About half-way down the beach I was enjoying my bare feet, when I realised that I had arrived in my Havs. Bugger. I searched the windswept landscape of my recent memory. The sprint. The Retriever. The second poop. A fishing float. When had I discarded them? No clues.

I was reasonably sure I’d have noticed them in the re-clothing part of the adventure, and decided against retracing our steps to the swimming end of the beach. Peering about the beach as we continued the stroll, I stopped to ask the hound’s new best friends if they had seen some missing silver thongs.

Sadly, they were of no help, though they did manage to crank out some jokes about Cinderella and a metal detector. They had a variety of northern hemisphere accents, and I’m not entirely sure they all knew we were talking about footwear. Shudder.

Bemused at yet another irrefutable example of my intractable vagueness, I resigned myself to the barefoot drive home and headed toward the clump of seal-people and my treasure-pile of poop and flotsam.

Behold! There beside the cuttlefish bone were my trusty Havs, stuck criss-cross fashion and heel-down in the sand.

Maybe it was the seal-people. Maybe it was Halti-woman. Maybe it was me. I have absolutely no idea.

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Disaster! LIVE

Queensland Floods. Cyclone Yasi. WA Bushfires. NSW State Election. Christchurch. Charlie Sheen. Sendai Earthquake and Tsunami.

So much DisasterPorn, so little time.

Hashtag Hashtag Hashtag.

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The Seventh Dwarf

I was sitting in a consultation room having just taken a brief history from a new patient. New to us, anyway. Not new to him – he had been referred to our team with his fourth recurrence of a particularly fickle malignancy. He’d been treated further afield, but this time decided he didn’t want the travel. Cynically, I wondered if his specialists had flicked us a literal hospital pass.

He needs a name. Let’s call him Mr Sherrin.

He was our last patient of the day. I took a good history. Talked with his wife. Had a look at the problem. It was pretty bad. Ugly, obvious, fast-growing, metastases all over the place. Disfiguring.

I handed over to the consultant. He and the registrar came back to the consult room and we all had another look and a feel and the consultant talked about treatment options. Cures are off the table, this is palliation. The treatment might slow things down or make them worse.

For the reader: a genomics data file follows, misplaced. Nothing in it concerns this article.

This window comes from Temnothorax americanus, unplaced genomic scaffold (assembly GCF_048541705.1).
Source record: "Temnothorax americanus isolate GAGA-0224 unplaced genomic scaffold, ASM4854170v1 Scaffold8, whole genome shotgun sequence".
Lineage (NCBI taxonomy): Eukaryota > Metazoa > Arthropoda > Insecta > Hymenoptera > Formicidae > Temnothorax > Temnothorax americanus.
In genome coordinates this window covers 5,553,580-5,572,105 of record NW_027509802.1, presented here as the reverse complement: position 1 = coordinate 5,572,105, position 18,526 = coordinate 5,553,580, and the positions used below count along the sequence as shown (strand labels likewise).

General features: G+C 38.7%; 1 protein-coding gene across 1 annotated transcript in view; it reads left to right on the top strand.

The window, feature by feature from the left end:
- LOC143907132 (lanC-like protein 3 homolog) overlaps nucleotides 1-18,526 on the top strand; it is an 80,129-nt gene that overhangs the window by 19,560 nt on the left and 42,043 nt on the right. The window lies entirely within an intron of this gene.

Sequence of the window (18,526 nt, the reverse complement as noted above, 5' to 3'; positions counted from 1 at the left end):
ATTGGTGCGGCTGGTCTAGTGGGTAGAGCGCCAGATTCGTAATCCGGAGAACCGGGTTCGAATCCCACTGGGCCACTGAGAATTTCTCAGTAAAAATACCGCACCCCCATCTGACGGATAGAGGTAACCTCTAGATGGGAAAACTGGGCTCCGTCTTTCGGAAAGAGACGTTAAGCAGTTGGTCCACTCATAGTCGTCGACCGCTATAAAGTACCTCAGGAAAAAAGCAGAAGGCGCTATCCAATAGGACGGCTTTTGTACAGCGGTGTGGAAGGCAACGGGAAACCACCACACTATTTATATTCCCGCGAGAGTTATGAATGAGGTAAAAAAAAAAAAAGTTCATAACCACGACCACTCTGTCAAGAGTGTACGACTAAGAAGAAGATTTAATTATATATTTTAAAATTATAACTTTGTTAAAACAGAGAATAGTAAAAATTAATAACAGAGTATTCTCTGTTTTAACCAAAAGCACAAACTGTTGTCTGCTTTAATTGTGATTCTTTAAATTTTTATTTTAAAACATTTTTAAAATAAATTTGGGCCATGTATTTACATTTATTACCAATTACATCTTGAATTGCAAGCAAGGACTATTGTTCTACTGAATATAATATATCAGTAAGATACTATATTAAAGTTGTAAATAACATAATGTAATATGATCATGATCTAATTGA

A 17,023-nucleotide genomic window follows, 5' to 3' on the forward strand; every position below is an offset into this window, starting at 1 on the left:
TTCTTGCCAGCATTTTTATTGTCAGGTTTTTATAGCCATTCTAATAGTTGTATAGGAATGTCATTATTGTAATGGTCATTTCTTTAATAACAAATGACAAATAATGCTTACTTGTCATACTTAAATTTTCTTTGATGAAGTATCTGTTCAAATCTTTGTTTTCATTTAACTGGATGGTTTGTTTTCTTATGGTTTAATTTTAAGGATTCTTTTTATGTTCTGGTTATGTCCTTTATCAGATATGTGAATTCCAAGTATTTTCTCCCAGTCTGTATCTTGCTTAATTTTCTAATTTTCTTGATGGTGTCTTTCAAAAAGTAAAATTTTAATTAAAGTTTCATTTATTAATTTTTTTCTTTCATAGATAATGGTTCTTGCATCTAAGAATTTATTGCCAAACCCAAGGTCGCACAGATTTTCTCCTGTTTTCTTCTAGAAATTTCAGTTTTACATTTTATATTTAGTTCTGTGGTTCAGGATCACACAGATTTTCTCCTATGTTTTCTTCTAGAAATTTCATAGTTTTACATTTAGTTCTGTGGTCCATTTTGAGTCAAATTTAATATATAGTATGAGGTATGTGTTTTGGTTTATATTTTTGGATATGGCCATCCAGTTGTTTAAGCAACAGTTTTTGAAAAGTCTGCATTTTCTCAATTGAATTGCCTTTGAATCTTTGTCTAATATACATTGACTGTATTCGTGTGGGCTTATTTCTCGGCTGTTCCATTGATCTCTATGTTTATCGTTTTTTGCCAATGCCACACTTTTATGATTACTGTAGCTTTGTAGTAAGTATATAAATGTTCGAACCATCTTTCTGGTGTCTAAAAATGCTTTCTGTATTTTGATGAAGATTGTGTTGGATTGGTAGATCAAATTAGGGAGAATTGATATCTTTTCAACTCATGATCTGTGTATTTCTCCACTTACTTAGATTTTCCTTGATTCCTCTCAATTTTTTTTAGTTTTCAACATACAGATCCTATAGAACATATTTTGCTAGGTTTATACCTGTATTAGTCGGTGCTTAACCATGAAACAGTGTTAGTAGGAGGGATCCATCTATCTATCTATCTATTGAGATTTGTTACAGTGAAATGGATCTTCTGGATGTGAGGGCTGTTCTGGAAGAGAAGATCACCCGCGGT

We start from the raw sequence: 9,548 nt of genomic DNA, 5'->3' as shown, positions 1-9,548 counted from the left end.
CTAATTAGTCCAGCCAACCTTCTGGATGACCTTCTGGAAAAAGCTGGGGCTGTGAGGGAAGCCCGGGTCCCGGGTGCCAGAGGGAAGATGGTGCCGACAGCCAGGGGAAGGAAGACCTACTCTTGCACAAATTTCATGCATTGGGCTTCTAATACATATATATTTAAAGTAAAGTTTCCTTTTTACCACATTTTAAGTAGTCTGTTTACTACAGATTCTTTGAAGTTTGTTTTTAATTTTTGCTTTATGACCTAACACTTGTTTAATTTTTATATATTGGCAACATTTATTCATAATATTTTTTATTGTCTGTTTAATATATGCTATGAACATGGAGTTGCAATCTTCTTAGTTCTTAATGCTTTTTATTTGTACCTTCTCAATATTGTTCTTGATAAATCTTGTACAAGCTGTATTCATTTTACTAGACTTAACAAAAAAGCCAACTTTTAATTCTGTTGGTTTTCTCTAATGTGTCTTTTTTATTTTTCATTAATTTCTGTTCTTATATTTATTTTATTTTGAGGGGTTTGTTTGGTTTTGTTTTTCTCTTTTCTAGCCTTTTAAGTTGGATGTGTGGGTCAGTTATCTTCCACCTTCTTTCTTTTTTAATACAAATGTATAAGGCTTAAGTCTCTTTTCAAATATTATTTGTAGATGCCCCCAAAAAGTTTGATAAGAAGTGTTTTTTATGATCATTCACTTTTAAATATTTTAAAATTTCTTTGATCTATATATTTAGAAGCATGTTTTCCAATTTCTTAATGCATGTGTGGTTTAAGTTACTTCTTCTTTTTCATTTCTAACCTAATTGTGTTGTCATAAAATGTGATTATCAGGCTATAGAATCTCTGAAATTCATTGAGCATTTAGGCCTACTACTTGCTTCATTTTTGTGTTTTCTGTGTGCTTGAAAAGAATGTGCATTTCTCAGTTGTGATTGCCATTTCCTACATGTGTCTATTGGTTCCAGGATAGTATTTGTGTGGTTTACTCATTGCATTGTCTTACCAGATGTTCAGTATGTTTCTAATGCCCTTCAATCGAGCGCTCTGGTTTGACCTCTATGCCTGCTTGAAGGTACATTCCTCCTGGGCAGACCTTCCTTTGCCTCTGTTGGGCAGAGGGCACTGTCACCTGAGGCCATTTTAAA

Mr Sherrin is not young but he’s not old either. Mrs Sherrin is visibly anxious but Mr Sherrin is quite calm. He wants to give it all he’s got. There is no hesitation as he opts for treatment.

I was watching the consultant, talking, feeling the lumps, asking questions of the Sherrins and the consultant. I wondered, for the umpteenth time, how oncologists deal with the daily load of poor prognoses. Who drinks? Who swims? Who prays? Who kicks the cat? Who washes their hands at the end of the day and leaves all the work in the sink?

Somewhere in amongst all this, Mr Sherrin and I had a long moment of eye contact. We knew what we knew. As that moment passed, I felt a rising tide of grumpiness.

Cue lightbulb.

I’m not welling up and I genuinely, honestly, don’t feel sad. I feel grumpy. Not about anything, or toward anyone.

I’m not angry with death, and I’m not afraid of it or uncomfortable around it. I know, and I feel, that I’m not part of the life and death stories around me any more than a flight attendant is part of a traveler’s holiday.

Something in the way I’m emotionally and intellectually processing what I’ve learned and experienced on this rotation is producing a consistent response, because that grumpiness has been here pretty much every night for a month.

I guess I shall stomp off somewhere soon and get my head read. Come up with a better plan. Life is not a Disney movie, but Grumpy is no way to be.